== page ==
By Sarah N. Lynch and Douwe Miedema
WASHINGTON (Reuters) - A senator critical of Wall Street took regulators to task on Thursday for failing to take banks to court over misconduct, coming out swinging in her first public appearance as a member of the Senate Banking Committee.
Elizabeth Warren, a Massachusetts Democrat, said U.S. financial regulators appear to have focused too much on ironing out settlements with large financial firms, as opposed to taking them to trial for alleged misconduct.
Her comments quickly became the highlight of a hearing with the heads of seven regulatory agencies responsible for cracking down on financial abuses and preventing another blowup like the 2007-2009 financial crisis.
"The question I really want to ask is about how tough you really are," Warren said, drawing applause from spectators in the packed room during an otherwise low-key hearing.
"I'm really concerned that too-big-to-fail has become too-big-for-trial," she said.
U.S. authorities in recent years have entered into a number of major settlements with top banks over financial misconduct.
Warren directed her criticism at the Securities and Exchange Commission, which is appealing a court ruling that rejected a proposed $285 million settlement with Citigroup. In rejecting the accord, the judge challenged the SEC's practice of letting companies settle without admitting or denying the allegations.
Previously, the same judge had turned down a $33 million SEC settlement with Bank of America Corp, later approving a $150 million accord.
SEC Chairman Elisse Walter told Warren the agency has asked for additional authority to go after firms for misconduct.
"I think Senator Warren was suggesting that we should take big Wall Street banks to trial even when we are getting all the relief we can get at trial through a settlement," Walter told reporters after the hearing. "I understand that point of view, but I don't agree with it."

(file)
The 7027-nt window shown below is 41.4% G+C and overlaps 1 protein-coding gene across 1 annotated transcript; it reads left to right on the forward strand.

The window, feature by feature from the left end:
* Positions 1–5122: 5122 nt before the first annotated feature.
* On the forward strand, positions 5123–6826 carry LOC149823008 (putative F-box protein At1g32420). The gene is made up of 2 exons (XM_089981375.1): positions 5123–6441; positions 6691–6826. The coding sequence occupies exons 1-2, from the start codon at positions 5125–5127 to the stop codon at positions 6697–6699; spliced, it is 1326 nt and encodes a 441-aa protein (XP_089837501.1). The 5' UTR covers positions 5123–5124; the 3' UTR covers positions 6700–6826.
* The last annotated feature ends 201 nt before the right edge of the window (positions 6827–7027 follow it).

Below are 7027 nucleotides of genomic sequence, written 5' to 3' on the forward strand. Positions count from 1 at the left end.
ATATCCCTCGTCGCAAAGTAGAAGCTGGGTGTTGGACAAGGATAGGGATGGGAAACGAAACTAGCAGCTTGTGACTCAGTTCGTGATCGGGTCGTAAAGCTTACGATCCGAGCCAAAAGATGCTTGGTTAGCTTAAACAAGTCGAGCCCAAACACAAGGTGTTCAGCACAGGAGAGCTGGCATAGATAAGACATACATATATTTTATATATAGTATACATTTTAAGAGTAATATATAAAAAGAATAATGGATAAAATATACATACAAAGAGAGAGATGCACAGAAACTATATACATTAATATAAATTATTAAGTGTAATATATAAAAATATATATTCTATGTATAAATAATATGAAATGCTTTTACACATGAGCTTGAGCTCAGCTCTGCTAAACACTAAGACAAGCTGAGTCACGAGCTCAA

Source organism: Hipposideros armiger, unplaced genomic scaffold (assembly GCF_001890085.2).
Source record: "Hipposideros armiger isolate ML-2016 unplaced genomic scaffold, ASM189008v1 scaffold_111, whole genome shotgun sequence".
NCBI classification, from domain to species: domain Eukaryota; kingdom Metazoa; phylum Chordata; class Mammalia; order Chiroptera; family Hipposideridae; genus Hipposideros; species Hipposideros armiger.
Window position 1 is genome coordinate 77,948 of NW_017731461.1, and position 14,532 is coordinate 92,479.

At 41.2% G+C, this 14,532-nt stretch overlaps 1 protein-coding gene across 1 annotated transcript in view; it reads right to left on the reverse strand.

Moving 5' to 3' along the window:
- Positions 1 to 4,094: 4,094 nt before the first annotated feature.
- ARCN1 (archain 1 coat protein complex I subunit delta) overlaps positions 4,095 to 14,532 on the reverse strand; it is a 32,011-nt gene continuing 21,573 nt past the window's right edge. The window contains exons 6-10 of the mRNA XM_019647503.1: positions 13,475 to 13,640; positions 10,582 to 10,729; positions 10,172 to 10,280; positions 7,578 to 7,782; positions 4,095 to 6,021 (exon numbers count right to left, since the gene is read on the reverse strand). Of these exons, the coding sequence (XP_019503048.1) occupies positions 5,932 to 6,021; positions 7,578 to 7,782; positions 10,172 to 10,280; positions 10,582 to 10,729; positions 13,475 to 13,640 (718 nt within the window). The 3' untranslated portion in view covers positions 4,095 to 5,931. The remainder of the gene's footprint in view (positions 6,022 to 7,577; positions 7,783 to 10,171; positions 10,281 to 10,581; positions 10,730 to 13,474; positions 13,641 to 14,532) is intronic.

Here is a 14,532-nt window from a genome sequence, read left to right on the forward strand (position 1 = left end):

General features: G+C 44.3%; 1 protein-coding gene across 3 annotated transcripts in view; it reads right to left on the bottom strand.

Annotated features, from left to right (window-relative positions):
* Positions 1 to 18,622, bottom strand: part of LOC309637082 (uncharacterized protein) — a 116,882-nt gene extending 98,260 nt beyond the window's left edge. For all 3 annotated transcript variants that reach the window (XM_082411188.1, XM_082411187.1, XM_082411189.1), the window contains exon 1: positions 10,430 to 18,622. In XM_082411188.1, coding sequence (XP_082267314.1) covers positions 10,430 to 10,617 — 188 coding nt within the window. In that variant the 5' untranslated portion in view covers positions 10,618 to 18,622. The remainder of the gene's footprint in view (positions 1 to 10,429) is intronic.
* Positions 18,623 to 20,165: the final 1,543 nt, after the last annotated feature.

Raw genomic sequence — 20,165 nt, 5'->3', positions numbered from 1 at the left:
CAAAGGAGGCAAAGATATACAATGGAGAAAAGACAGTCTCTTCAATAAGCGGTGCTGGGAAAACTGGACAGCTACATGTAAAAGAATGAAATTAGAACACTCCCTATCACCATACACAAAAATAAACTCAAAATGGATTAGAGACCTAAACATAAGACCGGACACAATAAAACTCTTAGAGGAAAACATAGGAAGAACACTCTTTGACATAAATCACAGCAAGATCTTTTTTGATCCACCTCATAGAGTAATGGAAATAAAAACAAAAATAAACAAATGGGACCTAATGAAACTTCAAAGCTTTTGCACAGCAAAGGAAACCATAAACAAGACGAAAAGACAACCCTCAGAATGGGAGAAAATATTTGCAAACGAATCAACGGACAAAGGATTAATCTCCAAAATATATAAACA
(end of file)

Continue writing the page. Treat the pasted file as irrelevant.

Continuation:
COP ON THE BEAT
Warren, who was elected in November, already had a reputation as a tough adversary of big banks.
She led a congressionally appointed panel that was charged with keeping an eye on the government's bailout of the financial system and championed the creation of the Consumer Financial Protection Bureau, which was created by the 2010 Dodd-Frank oversight law and which she set up.
She has kept a low profile since taking office last month, but on Thursday showed that her appetite for policing Wall Street was undiminished.
Lawmakers also expressed concern about a settlement between more than a dozen banks and the Office of the Comptroller of the Currency and the Federal Reserve in which the banks agreed to pay some $9.3 billion to end case-by-case reviews of past home foreclosures.
New Jersey Democrat Bob Menendez asked whether it was fair to end the reviews if certain borrowers still wanted them.
"Despite keeping their legal rights to sue the banks, most borrowers don't have the financial means to litigate their cases if they feel the compensation was inadequate," he said.
Thomas Curry, who heads the OCC, said the settlement "isn't perfect" but that it was necessary to end a long, flawed review process that had grown expensive.
The hearing was intended to check in on regulators' progress writing dozens of new rules required by Dodd-Frank, including a ban on proprietary trading known as the Volcker rule and new regulations for the over-the-counter swaps market.
Committee Chairman Tim Johnson, a Democrat from South Dakota, cited a new Government Accountability Office report that said the crisis may have cost the U.S. economy more than $10 trillion and asked regulators to move forward with efforts to make the financial system more durable.
Lawmakers pressed the regulators on how various rules, such as a series of new mortgage regulations, would work together and whether the agencies are considering the impact of new rules on small banks.
Sen. Mike Crapo of Idaho, the committee's top Republican, said regulators need to give more information on how new rules for the over-the-counter swaps market would apply overseas.
"There is a bipartisan concern that some of the Dodd-Frank rules go too far and need to be fixed," he said.
(Reporting By Sarah N Lynch, Douwe Miedema and Aruna Viswanatha; Writing by Emily Stephenson; Editing by Tim Ahmann, Andrea Ricci, Tim Dobbyn and Kenneth Barry)